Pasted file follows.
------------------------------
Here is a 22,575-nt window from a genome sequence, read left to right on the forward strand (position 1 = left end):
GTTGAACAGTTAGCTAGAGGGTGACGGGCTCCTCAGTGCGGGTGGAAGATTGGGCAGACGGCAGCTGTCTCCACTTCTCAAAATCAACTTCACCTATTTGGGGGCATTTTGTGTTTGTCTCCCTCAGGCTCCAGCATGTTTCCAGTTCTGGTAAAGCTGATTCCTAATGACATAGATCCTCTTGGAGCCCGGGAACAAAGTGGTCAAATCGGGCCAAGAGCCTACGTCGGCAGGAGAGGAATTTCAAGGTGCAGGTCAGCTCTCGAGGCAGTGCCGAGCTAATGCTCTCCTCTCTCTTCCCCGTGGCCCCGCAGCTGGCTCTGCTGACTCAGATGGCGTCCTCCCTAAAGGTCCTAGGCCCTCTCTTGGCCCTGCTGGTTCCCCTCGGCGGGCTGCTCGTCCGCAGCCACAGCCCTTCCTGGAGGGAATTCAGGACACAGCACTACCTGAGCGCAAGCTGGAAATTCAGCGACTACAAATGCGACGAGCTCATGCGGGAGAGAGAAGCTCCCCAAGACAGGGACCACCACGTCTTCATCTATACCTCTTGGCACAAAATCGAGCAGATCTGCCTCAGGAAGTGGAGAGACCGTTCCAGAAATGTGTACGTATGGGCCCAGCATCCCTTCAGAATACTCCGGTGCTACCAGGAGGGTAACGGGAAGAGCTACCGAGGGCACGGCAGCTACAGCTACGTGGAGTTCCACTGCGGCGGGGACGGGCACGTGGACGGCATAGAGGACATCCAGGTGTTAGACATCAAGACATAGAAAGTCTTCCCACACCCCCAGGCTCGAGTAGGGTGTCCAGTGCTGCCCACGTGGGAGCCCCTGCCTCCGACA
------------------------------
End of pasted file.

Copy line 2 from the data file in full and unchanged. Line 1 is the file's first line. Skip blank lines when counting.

GTTGAACAGTTAGCTAGAGGGTGACGGGCTCCTCAGTGCGGGTGGAAGATTGGGCAGACGGCAGCTGTCTCCACTTCTCAAAATCAACTTCACCTATTTGGGGGCATTTTGTGTTTGTCTCCCTCAGGCTCCAGCATGTTTCCAGTTCTGGTAAAGCTGATTCCTAATGACATAGATCCTCTTGGAGCCCGGGAACAAAGTGGTCAAATCGGGCCAAGAGCCTACGTCGGCAGGAGAGGAATTTCAAGGTGCAGGTCAGCTCTCGAGGCAGTGCCGAGCTAATGCTCTCCTCTCTCTTCCCCGTGGCCCCGCAGCTGGCTCTGCTGACTCAGATGGCGTCCTCCCTAAAGGTCCTAGGCCCTCTCTTGGCCCTGCTGGTTCCCCTCGGCGGGCTGCTCGTCCGCAGCCACAGCCCTTCCTGGAGGGAATTCAGGACACAGCACTACCTGAGCGCAAGCTGGAAATTCAGCGACTACAAATGCGACGAGCTCATGCGGGAGAGAGAAGCTCCCCAAGACAGGGACCACCACGTCTTCATCTATACCTCTTGGCACAAAATCGAGCAGATCTGCCTCAGGAAGTGGAGAGACCGTTCCAGAAATGTGTACGTATGGGCCCAGCATCCCTTCAGAATACTCCGGTGCTACCAGGAGGGTAACGGGAAGAGCTACCGAGGGCACGGCAGCTACAGCTACGTGGAGTTCCACTGCGGCGGGGACGGGCACGTGGACGGCATAGAGGACATCCAGGTGTTAGACATCAAGACATAGAAAGTCTTCCCACACCCCCAGGCTCGAGTAGGGTGTCCAGTGCTGCCCACGTGGGAGCCCCTGCCTCCGACA